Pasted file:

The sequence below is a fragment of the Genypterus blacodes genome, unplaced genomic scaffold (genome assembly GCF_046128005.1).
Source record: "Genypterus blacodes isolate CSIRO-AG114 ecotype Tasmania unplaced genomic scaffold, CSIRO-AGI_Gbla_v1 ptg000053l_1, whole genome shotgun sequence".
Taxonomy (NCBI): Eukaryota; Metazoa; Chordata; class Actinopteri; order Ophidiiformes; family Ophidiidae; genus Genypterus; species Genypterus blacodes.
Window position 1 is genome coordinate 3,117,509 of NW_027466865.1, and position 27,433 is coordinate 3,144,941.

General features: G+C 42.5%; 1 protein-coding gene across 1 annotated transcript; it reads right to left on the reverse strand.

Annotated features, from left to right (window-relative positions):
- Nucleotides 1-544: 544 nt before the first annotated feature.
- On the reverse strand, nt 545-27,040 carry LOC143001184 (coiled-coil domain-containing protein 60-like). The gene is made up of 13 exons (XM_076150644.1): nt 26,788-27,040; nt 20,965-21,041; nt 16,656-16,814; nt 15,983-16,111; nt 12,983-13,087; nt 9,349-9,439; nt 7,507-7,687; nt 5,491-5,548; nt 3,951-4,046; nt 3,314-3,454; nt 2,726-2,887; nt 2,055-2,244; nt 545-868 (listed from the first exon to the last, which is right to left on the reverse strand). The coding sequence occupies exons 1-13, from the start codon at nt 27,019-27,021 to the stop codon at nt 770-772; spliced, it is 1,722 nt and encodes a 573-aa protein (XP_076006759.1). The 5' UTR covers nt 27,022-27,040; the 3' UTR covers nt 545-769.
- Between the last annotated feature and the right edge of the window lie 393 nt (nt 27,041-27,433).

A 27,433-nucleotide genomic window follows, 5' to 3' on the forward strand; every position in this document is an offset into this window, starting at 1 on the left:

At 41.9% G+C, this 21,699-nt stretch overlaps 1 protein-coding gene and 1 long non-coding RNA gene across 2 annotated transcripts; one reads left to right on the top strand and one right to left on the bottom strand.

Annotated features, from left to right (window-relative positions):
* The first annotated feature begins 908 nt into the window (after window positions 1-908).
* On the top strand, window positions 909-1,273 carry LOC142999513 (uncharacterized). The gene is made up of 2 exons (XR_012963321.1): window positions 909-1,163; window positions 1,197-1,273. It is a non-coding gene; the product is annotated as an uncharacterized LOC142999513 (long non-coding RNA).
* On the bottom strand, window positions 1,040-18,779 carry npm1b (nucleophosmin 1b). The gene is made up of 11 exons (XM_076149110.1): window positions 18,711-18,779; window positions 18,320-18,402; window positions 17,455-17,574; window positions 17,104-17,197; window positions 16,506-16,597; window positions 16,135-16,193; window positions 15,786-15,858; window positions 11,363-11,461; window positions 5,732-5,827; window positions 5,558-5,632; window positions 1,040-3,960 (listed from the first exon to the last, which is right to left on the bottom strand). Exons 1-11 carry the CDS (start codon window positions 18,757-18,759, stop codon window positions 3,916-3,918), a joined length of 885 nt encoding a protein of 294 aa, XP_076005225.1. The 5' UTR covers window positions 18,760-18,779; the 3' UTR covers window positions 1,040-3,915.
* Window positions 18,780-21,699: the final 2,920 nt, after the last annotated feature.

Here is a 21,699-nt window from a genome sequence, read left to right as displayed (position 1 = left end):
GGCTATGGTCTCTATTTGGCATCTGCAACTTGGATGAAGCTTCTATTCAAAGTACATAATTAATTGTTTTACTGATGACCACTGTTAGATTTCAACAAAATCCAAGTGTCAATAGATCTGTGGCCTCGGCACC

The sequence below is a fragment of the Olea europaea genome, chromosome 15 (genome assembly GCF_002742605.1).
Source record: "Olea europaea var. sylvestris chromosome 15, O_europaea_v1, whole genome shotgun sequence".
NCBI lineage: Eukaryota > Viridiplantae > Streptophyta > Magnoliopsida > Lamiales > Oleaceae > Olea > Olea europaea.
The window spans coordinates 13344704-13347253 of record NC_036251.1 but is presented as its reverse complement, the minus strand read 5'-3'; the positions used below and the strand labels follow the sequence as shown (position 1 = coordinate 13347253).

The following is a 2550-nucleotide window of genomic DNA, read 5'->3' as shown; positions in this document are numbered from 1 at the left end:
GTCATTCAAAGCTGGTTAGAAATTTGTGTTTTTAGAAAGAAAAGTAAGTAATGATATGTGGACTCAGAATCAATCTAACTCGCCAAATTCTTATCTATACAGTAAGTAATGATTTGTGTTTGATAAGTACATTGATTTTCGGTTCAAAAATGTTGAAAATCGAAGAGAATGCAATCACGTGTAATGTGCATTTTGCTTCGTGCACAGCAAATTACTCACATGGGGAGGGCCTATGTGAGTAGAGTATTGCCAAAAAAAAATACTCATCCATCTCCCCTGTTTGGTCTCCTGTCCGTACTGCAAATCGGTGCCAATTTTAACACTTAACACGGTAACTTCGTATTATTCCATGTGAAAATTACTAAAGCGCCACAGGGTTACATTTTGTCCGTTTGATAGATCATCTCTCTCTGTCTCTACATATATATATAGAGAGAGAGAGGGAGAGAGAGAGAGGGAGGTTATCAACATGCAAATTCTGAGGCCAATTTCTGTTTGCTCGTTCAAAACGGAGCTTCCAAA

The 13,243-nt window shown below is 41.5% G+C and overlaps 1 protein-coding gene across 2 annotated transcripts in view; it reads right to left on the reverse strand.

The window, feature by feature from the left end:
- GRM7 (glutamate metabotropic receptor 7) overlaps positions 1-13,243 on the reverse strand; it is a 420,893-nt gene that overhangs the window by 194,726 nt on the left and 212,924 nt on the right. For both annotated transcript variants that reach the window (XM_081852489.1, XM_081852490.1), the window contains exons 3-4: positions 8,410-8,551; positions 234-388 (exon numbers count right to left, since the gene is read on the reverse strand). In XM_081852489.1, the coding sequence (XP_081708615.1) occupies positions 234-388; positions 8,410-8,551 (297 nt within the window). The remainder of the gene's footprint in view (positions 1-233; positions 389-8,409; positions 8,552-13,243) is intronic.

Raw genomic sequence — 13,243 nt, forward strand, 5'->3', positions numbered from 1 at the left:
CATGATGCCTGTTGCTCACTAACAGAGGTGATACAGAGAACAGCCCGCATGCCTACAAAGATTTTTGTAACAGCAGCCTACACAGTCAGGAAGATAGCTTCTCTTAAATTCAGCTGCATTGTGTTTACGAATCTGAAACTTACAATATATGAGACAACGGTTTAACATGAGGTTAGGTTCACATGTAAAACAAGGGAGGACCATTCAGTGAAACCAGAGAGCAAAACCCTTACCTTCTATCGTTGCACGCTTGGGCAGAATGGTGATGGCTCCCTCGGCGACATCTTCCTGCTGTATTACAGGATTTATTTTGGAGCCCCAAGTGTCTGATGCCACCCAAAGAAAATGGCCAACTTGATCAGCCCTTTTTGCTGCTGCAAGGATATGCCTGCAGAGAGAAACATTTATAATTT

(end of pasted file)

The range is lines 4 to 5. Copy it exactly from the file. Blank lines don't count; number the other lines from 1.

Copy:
Window position 1 is genome coordinate 3,117,509 of NW_027466865.1, and position 27,433 is coordinate 3,144,941.

General features: G+C 42.5%; 1 protein-coding gene across 1 annotated transcript; it reads right to left on the reverse strand.